UK college visa scam | Favouritism in student exchange programme
British principal of college blames UK mission for visa scam
London, April 28: British High Commission officials in Pakistan have been
accused by the principal of a prestigious Peshawar college of dereliction of
duty for failing to investigate bogus students entering the UK with false
The explosive allegation came amid increasing diplomatic
tensions between Pakistan and Britain over who is to blame for the high numbers
of Pakistani nationals entering Britain on illegally obtained visas.
report in The Observer (UK ignored warnings against bogus students) quoting Dr
David Gosling, the UK-born head of Edwards College of Peshawar, said officials
had ignored specific evidence that students were entering Britain on false
papers. He believes they may be turning a blind eye to avoid uncovering
Dr Gosling, principal of the 2,000-strong college for three
years, said that in December he sent details of students who had obtained bogus
student visas, including their names, to the British High Commission in
Islamabad but was still waiting for a response.
He told the Observer on
Saturday: "The high commission is either turning a blind eye or just cannot cope
with violations of visa protocol by local students. They do not appear to have
taken my complaints seriously and have not responded to my specific requests to
investigate these students since last December.
"When officials in
Islamabad realise that something has gone wrong they try to cover up for the
sake of the people involved. But the system appears to be a mess."
Gosling was told about two students by the British Council last autumn. Two men,
then aged 20, had obtained visas by claiming that they would be working on a
council scheme that no longer existed.
One of the two students was
interviewed by Dr Gosling and admitted that he and his friend had gone to
Britain under false pretences. According to letters seen by the Observer, they
obtained visas with the help of a corrupt Pakistani lecturer, officials from a
British charity and an academic in Britain. Dr Gosling asked the high commission
to investigate their cases.
Dr Gosling, 64, a physicist and former
fellow of Clare Hall, Cambridge, said that he knew many of the people working at
the high commission and believed that it was no longer functioning properly.
"There do seem to be major problems in Islamabad. Many of the staff are
now working in Abu Dhabi because of the regularity of bomb threats. We have bomb
threats at our college as well, but we ignore them," he said.
concerned about these few fraudulent cases because I want to see the good
students going to Britain and the bad ones held back."
A letter sent
last week by Dr Gosling to the high commission, and seen by the Observer,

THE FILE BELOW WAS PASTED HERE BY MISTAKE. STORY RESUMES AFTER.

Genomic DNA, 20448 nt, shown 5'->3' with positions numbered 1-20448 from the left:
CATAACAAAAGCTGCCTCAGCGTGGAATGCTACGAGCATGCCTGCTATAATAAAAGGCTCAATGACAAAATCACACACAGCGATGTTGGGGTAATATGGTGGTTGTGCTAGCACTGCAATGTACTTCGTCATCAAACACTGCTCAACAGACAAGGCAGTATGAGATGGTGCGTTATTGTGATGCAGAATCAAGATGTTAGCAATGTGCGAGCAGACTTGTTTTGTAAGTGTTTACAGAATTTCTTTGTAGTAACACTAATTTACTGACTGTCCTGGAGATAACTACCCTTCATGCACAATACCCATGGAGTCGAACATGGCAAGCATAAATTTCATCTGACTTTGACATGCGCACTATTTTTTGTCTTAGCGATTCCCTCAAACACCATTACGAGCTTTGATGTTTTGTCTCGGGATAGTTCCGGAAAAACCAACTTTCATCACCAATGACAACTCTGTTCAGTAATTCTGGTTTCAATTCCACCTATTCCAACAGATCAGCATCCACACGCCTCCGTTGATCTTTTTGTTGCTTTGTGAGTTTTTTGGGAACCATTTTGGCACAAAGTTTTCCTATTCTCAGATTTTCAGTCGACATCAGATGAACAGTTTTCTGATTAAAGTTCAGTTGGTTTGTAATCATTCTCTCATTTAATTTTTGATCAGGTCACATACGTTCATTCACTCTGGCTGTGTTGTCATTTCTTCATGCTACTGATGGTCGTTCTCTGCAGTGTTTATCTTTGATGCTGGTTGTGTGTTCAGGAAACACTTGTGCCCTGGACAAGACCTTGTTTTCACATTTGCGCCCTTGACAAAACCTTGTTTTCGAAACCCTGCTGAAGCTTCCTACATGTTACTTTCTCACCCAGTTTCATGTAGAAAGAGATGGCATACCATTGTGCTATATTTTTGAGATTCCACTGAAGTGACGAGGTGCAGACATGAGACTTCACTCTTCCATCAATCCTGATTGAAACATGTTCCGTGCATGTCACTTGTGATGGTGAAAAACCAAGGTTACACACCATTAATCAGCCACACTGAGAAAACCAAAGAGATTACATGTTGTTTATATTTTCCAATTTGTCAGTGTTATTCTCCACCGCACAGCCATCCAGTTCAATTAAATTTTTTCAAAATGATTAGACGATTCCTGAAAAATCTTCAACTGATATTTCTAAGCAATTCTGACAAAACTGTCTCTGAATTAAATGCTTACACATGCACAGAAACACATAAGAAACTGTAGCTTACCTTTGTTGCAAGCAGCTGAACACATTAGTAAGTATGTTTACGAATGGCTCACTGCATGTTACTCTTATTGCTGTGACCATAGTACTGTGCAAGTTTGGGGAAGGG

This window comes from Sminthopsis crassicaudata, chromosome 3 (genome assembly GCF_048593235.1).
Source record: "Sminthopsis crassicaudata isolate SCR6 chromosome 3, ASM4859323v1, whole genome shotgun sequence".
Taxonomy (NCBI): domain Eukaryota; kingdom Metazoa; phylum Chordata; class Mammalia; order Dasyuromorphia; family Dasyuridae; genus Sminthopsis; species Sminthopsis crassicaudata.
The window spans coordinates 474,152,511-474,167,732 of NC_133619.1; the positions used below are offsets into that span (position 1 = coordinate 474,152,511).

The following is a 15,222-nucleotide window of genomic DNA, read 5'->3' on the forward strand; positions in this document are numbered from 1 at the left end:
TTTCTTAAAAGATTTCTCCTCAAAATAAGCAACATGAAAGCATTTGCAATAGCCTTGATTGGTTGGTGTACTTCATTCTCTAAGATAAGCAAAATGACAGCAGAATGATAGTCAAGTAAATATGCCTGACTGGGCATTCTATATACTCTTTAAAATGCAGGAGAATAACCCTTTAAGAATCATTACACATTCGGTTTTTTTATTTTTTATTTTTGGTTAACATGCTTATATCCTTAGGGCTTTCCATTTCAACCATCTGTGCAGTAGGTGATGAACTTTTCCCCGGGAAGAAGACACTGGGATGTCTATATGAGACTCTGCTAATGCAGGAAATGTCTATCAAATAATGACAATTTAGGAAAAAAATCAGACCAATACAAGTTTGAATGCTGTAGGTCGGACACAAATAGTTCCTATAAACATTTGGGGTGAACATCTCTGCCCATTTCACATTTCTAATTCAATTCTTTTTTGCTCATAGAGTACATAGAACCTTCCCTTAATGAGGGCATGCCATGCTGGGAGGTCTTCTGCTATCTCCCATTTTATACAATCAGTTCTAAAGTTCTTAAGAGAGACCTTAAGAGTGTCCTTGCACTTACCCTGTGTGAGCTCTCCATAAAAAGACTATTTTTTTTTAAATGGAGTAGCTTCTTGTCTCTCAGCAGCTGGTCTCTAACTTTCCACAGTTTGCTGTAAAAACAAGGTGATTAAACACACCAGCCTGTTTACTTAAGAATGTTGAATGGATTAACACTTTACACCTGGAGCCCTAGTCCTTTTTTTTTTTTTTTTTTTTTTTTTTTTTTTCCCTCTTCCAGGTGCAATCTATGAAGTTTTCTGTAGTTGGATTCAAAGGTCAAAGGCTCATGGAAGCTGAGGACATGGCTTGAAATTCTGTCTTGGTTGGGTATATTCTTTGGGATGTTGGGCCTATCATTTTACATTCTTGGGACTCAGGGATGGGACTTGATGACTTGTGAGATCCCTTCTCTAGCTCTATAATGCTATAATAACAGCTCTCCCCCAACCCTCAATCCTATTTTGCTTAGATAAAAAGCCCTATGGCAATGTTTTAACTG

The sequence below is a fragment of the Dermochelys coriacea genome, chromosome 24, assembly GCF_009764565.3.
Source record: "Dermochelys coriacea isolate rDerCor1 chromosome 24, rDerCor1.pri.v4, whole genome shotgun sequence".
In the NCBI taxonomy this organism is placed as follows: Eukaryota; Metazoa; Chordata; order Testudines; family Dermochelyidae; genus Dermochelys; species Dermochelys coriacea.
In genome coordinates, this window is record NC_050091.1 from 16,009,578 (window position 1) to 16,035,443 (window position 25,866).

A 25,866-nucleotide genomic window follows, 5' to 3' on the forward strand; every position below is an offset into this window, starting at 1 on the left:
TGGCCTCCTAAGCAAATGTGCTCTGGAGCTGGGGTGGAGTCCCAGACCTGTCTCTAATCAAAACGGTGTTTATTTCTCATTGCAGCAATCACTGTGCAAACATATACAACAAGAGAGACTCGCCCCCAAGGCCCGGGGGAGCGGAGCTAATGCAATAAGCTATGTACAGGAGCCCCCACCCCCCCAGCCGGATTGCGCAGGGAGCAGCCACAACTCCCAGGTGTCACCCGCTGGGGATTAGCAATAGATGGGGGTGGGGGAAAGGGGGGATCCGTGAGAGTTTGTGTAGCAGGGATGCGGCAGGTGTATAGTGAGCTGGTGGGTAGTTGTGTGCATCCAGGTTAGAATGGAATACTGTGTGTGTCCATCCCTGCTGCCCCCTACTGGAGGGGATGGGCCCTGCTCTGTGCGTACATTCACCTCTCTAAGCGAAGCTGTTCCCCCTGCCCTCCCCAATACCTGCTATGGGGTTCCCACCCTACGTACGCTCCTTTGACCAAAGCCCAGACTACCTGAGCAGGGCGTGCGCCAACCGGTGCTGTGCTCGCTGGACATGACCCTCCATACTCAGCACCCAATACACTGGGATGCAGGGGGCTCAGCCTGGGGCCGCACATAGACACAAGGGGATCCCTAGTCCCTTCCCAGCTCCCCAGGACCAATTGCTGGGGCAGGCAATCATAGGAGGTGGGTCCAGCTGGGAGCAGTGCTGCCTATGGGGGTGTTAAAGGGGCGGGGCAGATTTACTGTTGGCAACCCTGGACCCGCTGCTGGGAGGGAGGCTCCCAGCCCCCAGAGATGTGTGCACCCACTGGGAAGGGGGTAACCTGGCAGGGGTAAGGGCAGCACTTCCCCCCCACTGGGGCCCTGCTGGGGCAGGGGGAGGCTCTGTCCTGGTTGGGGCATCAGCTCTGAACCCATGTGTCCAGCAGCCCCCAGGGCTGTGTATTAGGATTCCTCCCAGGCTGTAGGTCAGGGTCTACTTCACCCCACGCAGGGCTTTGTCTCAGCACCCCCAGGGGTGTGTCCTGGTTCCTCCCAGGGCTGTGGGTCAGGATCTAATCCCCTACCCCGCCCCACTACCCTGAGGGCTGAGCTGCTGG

identifies another student from Peshawar who he says has come to Britain on a
fraudulent visa. The bogus student is still believed to be living in the UK, he
He said that he had decided to speak out because he agreed with
the comments of Wajid Shamsul Hasan, the Pakistan high commissioner, who was
roundly condemned by ministers last week for pointing the finger at the British
In an interview with the Observer, Chris Grayling, the
shadow home secretary, said on Saturday that Pakistan and other countries from
which potential terrorists regularly tried to enter Britain would be placed on
an international blacklist under Tory plans to prevent abuse of the student visa
He accepted that singling out certain nations -- likely also to
include Afghanistan and Algeria -- for special treatment would be controversial.
But Dr Brian Iddon, vice-chairman of the parliamentary all-party group
on Pakistan, warned against taking knee-jerk action in the heat of the moment.
"I don't want knee-jerk reactions. America tightened its controls and
the academic institutions regretted it. I don't think we should tighten it up to
the point where they start going to other countries like Germany. There are
future benefits in terms of trade and the economy. We have to be very careful we
are not over the top."
Pakistan seeks early release of arrested students
London: Pakistans High Commissioner Wajid Shamsul Hasan has appealed
to the British government to release the 10 Pakistani students without further
delay to undo the enormous damage done to their reputation.
At a press
conference here on Monday, Mr Hasan said the UK security forces failed to find
any evidence against the students who were arrested in dramatic circumstances
and wrongly accused of hatching an "Easter Bomb Plot" which turned out to be
another embarrassing intelligence failure.
He vowed that Pakistan would
take up the case of these students to the level of the High Court, House of
Lords and even the European Court.
Mr Hasan said the UK authorities had
failed to bring charges under anti-terrorism legislation and, therefore, it
would be only right to release these students and they should be compensated
monetarily for troubles they had been through. "They should be allowed to carry
on studying at their respective universities."